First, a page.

Kick & Ride proves an apt title for composer Eric Moe’s recent BMOP Sound release, highlighting his use of drum set and percussion throughout the three compositions represented. The high energy works, characterized by Moe in the liner notes as “cantankerous sisters,” indeed deliver shots of dramatic flair and suspenseful anxiety that could nearly persuade a listener to skip that all-important morning cup of coffee.
The first work on the CD, Superhero, is scored for Pierrot ensemble, and musically traces the trials and tribulations of an imaginary comic book character as planets are saved, evil twins are vanquished, and existential crises are survived. It is possible to hear within the work’s five movements the car chases, the personal anguish, and the sonic representations of the KA-POWs and BLAMMOs associated with favorite comic book superheroes. Before any assumptions are made about the somewhat lighthearted theme of this piece, rest assured that this is serious, thoughtfully rendered music, that Moe says is an affectionate, rather than an ironic, glimpse into the concept of the superhero. The musicians give beautifully crisp, tight performances, reflecting both energy and repose in their allotted places.
Eight Point Turn begins with the pulse of sand blocks paired with a low-register contrabass ostinato, onto which other instruments gradually pile to create obsessively winding circular patterns. These motions are interrupted at many points, but persevere in shifting orchestrations and harmonic schemes, giving a sense of navigating narrow switchback trails up a mountain.
Although the title track of the CD, Kick & Ride, is a drum set concerto in two movements for the percussionist Robert Schulz and BMOP, Moe reimagines the concerto format in his own fashion. The opening features call-and-response patterns between drum set and orchestra, but overall, rather than composing a competitive, back-and-forth dialogue between drum kit and orchestra, their relationship has to do with whether they are in sync or playing independently of one another. In the first movement, “The Cracked Tune that Chronos Sings,” the drum set often plays delicately, very much behind the orchestra, allowing long, lean string melodies to come to the forefront. Eventually, filigree patterns between cymbals and drums erupt into a full drum kit cadenza, which abruptly cuts away to a sober conclusion in winds and brass.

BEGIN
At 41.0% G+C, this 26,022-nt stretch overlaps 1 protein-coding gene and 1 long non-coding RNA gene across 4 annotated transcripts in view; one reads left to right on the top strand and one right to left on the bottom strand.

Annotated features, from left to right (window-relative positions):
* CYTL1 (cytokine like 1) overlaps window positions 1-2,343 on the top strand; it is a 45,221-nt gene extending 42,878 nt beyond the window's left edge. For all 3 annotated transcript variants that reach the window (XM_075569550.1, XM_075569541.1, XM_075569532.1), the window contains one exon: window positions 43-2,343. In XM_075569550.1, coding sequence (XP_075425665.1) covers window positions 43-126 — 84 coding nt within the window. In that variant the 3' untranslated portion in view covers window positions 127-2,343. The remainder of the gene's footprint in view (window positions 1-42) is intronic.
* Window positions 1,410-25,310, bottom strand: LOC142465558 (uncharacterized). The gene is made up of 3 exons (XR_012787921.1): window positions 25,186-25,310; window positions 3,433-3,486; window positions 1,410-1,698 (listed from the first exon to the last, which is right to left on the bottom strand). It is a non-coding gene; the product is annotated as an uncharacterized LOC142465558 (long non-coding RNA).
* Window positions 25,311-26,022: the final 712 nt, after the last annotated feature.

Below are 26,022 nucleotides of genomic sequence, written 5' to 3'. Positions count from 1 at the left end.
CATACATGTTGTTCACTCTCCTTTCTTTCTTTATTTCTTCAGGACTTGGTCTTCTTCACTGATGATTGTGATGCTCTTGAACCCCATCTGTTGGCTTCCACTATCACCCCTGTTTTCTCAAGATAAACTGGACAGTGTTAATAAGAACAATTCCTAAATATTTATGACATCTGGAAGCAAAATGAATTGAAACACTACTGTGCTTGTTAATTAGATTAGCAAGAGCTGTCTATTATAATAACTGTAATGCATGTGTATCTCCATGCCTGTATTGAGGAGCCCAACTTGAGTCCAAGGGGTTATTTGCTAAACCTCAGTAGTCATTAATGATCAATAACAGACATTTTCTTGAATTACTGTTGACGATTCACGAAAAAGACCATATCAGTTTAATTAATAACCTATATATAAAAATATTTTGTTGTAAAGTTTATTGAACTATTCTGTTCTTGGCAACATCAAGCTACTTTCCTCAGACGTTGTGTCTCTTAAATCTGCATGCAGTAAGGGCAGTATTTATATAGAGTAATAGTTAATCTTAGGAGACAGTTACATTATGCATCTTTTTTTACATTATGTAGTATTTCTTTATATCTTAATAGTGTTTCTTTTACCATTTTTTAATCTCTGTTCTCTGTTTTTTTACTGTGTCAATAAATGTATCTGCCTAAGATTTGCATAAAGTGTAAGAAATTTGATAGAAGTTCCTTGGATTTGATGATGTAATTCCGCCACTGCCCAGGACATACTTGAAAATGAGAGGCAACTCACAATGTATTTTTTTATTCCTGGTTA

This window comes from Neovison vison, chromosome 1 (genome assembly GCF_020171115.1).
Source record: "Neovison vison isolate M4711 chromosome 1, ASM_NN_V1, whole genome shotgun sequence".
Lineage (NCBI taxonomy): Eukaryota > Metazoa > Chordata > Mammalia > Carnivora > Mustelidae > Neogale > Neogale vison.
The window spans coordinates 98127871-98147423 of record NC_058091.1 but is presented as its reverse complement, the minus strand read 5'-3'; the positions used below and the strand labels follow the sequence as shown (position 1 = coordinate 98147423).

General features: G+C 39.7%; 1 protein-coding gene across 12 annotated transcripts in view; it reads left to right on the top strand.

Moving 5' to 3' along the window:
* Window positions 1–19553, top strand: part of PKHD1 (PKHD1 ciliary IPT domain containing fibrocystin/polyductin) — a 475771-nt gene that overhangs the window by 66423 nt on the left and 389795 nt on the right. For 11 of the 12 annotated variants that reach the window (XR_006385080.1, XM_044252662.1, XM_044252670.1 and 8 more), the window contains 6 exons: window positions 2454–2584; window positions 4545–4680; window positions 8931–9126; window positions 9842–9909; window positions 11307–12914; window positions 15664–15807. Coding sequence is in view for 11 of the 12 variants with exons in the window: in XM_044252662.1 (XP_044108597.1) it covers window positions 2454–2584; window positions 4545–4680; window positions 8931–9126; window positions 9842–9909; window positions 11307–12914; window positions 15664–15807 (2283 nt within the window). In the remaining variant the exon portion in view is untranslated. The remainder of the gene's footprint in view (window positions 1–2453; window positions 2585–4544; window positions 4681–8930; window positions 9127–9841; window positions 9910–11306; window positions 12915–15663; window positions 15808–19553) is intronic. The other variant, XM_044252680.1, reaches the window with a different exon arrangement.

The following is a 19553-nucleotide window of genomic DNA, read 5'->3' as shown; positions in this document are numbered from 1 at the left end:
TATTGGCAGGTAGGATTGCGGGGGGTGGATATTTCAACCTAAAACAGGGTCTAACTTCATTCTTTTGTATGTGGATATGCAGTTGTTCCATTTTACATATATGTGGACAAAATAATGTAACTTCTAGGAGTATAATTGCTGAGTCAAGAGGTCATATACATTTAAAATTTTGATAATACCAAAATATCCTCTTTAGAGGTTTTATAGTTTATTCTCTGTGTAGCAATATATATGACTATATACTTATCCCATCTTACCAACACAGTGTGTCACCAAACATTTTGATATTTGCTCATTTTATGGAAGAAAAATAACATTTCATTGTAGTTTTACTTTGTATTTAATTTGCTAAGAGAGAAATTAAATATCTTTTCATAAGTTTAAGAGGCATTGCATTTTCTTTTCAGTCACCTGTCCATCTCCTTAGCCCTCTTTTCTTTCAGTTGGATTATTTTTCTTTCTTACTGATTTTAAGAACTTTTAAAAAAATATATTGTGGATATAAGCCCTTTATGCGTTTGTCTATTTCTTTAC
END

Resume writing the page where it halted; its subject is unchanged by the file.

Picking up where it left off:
The second movement, “Slipstream,” opens with a reference to the “Wipeout” rhythm, which is quickly farmed out to various pitched instruments and continues to color the entire movement. Again the drums travel from foreground to background and back again, almost without pause, carrying on independent conversations and occasionally chiming into the group talk, ultimately joining the orchestra in an intensely romping final climax.
All of the pieces on Kick & Ride feature idiomatic, finely wrought writing for all of the instruments, but it is especially notable that the drum set music sounds completely natural and fits organically into the different ensemble settings. Although it is possible to hear whispers of many different types of music—rock and roll, African, jazz, etc.—Moe has made the music his own. This disc is a treat for percussionists, for composers on the lookout for effective drum set writing, and for contemporary music listeners in general.